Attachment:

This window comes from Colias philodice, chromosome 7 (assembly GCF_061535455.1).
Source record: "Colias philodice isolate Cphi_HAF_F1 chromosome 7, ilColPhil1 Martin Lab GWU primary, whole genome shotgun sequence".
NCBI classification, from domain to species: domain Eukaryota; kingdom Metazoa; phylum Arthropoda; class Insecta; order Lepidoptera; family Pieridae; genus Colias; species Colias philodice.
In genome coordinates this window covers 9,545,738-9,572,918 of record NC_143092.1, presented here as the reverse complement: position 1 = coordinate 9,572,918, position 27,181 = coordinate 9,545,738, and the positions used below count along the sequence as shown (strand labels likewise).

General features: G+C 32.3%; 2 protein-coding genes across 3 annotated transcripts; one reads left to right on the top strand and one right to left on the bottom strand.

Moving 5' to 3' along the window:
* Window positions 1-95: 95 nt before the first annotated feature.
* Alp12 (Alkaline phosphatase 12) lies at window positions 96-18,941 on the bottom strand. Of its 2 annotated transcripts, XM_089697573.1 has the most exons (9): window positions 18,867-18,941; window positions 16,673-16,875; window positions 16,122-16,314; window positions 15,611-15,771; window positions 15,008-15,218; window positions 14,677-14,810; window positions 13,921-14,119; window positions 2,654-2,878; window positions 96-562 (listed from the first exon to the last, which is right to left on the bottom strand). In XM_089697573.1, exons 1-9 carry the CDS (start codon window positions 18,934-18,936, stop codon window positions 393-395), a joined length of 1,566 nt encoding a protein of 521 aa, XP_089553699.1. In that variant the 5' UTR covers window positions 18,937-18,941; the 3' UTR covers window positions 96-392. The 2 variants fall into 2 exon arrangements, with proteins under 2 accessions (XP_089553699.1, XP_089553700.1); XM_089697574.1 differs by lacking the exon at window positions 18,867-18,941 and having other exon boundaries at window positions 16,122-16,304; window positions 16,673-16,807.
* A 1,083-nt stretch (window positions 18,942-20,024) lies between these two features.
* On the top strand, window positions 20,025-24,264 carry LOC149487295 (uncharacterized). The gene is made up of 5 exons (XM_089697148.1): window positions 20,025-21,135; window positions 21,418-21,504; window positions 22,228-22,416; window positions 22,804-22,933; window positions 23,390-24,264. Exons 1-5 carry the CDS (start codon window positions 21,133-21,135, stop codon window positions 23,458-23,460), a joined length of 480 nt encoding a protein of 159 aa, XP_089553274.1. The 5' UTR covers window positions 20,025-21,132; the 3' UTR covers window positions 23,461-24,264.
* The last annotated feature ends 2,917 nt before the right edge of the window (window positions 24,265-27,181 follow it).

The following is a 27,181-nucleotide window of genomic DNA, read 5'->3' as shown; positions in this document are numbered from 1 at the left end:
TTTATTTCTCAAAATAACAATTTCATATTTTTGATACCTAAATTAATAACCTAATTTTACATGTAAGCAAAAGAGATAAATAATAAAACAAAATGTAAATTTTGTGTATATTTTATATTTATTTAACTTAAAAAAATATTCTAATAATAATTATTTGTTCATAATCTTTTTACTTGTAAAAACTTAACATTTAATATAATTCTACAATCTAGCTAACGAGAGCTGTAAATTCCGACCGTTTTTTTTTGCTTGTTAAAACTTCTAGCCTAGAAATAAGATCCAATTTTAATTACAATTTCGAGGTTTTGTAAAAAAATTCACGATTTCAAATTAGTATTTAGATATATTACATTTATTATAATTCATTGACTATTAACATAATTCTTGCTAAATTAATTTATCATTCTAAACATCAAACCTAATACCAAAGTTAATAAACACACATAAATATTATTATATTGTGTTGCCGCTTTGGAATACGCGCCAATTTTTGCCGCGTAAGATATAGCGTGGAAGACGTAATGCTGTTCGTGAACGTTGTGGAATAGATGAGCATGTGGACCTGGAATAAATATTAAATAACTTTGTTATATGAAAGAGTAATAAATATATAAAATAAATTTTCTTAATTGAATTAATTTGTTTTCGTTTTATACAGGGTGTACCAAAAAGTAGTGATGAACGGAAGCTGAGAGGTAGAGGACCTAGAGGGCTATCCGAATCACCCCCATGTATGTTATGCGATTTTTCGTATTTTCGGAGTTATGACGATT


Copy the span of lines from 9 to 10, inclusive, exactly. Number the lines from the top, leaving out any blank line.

* A 1,083-nt stretch (window positions 18,942-20,024) lies between these two features.
* On the top strand, window positions 20,025-24,264 carry LOC149487295 (uncharacterized). The gene is made up of 5 exons (XM_089697148.1): window positions 20,025-21,135; window positions 21,418-21,504; window positions 22,228-22,416; window positions 22,804-22,933; window positions 23,390-24,264. Exons 1-5 carry the CDS (start codon window positions 21,133-21,135, stop codon window positions 23,458-23,460), a joined length of 480 nt encoding a protein of 159 aa, XP_089553274.1. The 5' UTR covers window positions 20,025-21,132; the 3' UTR covers window positions 23,461-24,264.